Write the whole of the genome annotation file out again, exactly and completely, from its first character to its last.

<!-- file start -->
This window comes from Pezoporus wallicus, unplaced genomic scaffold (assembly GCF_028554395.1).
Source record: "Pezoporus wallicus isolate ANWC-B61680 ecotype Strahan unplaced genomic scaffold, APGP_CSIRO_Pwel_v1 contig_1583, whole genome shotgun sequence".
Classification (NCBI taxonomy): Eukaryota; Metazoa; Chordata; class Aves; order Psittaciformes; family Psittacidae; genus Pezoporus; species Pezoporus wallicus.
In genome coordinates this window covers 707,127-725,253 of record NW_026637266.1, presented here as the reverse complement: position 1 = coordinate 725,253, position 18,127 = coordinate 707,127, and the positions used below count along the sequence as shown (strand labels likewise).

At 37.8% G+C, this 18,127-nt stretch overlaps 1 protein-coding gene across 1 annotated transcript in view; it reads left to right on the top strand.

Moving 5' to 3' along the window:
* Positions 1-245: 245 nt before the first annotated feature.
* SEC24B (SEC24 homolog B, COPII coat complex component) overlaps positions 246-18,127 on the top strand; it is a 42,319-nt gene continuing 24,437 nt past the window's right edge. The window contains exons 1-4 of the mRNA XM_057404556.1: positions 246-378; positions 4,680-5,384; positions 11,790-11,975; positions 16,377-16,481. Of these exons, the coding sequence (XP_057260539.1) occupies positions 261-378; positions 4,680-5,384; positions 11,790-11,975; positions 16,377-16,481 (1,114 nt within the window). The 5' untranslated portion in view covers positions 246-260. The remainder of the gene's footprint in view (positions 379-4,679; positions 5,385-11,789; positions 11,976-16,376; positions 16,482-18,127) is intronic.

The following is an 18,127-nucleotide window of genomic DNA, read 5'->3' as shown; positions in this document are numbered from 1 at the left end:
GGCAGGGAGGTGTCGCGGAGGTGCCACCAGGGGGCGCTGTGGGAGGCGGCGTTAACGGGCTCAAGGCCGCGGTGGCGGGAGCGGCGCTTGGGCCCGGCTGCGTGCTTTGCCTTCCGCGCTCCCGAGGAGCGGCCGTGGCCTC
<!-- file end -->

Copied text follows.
This window comes from Pezoporus wallicus, unplaced genomic scaffold (assembly GCF_028554395.1).
Source record: "Pezoporus wallicus isolate ANWC-B61680 ecotype Strahan unplaced genomic scaffold, APGP_CSIRO_Pwel_v1 contig_1583, whole genome shotgun sequence".
Classification (NCBI taxonomy): Eukaryota; Metazoa; Chordata; class Aves; order Psittaciformes; family Psittacidae; genus Pezoporus; species Pezoporus wallicus.
In genome coordinates this window covers 707,127-725,253 of record NW_026637266.1, presented here as the reverse complement: position 1 = coordinate 725,253, position 18,127 = coordinate 707,127, and the positions used below count along the sequence as shown (strand labels likewise).

At 37.8% G+C, this 18,127-nt stretch overlaps 1 protein-coding gene across 1 annotated transcript in view; it reads left to right on the top strand.

Moving 5' to 3' along the window:
* Positions 1-245: 245 nt before the first annotated feature.
* SEC24B (SEC24 homolog B, COPII coat complex component) overlaps positions 246-18,127 on the top strand; it is a 42,319-nt gene continuing 24,437 nt past the window's right edge. The window contains exons 1-4 of the mRNA XM_057404556.1: positions 246-378; positions 4,680-5,384; positions 11,790-11,975; positions 16,377-16,481. Of these exons, the coding sequence (XP_057260539.1) occupies positions 261-378; positions 4,680-5,384; positions 11,790-11,975; positions 16,377-16,481 (1,114 nt within the window). The 5' untranslated portion in view covers positions 246-260. The remainder of the gene's footprint in view (positions 379-4,679; positions 5,385-11,789; positions 11,976-16,376; positions 16,482-18,127) is intronic.

The following is an 18,127-nucleotide window of genomic DNA, read 5'->3' as shown; positions in this document are numbered from 1 at the left end:
GGCAGGGAGGTGTCGCGGAGGTGCCACCAGGGGGCGCTGTGGGAGGCGGCGTTAACGGGCTCAAGGCCGCGGTGGCGGGAGCGGCGCTTGGGCCCGGCTGCGTGCTTTGCCTTCCGCGCTCCCGAGGAGCGGCCGTGGCCTC